I work in direct care as a salaried manager of an adult group home. I regularly worked more than 100 hours in any given two-week pay period without getting paid any overtime.

That would change under the plan Gov. Gretchen Whitmer announced to protect Michigan employees from working excessive hours by qualifying more salaried workers for overtime.

On salary, we make a fixed amount of money, but there is no limit to the amount of time an employer can make us work. Employers benefit tremendously from this, but we can never earn more from our hard work.

With the outrageous amount of hours I put in, I saved the organization I worked for thousands of dollars. Hours I spent doing everything from actual direct care like toileting clients or handling meds, to management duties like keeping our building up to fire code or preparing documents for our funding.

Not only have I missed out on the financial benefits of being paid for my hours worked, I have also missed precious time with my family and friends.

I frequently lost holidays because of short staffing, without extra compensation. I did not have time to do the things we love as a family, like camping, boating or hiking, or even making breakfast together. This is time I will never get back.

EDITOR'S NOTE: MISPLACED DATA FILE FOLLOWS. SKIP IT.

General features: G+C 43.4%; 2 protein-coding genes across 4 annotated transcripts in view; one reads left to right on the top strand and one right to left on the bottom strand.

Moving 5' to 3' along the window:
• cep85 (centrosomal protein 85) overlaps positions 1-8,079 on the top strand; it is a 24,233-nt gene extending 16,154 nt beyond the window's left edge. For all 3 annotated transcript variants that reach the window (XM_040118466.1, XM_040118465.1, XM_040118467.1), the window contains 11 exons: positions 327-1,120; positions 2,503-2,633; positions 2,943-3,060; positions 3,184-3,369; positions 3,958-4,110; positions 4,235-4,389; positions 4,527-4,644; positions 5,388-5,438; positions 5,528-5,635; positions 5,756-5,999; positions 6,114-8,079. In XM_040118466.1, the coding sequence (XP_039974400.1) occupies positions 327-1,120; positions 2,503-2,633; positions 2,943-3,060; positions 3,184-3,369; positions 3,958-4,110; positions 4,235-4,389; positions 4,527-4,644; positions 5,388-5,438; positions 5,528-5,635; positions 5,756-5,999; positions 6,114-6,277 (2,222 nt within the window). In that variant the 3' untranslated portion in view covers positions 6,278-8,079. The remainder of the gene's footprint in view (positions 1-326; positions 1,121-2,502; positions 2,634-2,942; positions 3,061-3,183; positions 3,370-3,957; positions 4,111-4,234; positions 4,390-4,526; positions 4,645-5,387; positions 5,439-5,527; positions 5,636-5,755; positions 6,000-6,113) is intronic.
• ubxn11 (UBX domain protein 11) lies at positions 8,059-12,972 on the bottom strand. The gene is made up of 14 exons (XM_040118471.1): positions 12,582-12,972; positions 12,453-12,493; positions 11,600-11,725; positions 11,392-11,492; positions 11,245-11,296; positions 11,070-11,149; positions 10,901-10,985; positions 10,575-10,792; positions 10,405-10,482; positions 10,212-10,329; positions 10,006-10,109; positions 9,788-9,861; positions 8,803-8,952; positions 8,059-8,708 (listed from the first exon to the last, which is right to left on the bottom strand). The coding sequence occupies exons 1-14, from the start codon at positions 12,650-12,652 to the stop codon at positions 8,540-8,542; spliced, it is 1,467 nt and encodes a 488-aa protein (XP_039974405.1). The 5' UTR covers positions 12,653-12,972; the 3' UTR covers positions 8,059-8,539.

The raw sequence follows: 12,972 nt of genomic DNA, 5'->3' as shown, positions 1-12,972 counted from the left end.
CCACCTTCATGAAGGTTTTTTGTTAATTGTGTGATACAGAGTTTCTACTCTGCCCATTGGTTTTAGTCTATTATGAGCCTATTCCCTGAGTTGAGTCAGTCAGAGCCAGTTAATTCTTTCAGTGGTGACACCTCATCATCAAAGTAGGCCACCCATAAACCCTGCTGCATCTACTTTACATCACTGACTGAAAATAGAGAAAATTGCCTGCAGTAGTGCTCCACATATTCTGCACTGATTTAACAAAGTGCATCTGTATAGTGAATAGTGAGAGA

If I break down my hours worked into a per hour rate, I frequently brought home less per hour than my hourly staff.

At one point when we were dangerously understaffed, I put in so many hours I was actually making less than federal minimum wage — less than $7.25 per hour. This is below the state’s poverty level. My non-exempt staff was making nearly twice that, and I was their supervisor.

So tell me, what is the benefit of being salaried? If more salaried workers become eligible for overtime benefits this would improve the lives of many. If everyone qualified for overtime, employers would have a financial incentive to encourage lower paid, hourly employees to cover more overtime hours, giving me time with my family back and giving those employees more income.

This change is long overdue.

Due to the stress that has been placed on my family and my health from working so many excessive hours, I have left the organization I worked for and the field I so dearly love and appreciate.

I have seen multiple managers come and go over the last three years.

Companies are burning people out. Had this change come sooner, this field would not have lost another top quality manager. I would not have left my career, and I would feel more appreciated by my employer for my dedication to my staff and clients I serve.

If the Department of Labor and Economic Opportunity follows through with Gov. Whitmer’s proposal to protect salaried workers’ time, I would be able to stay in the field I love without sacrificing precious time with my family.

About the author: Jamie Francisco recently resigned from her salaried position as the manager of an adult foster care home in Traverse City because of the long hours. She worked in adult foster care for 15 years and managing for eight.

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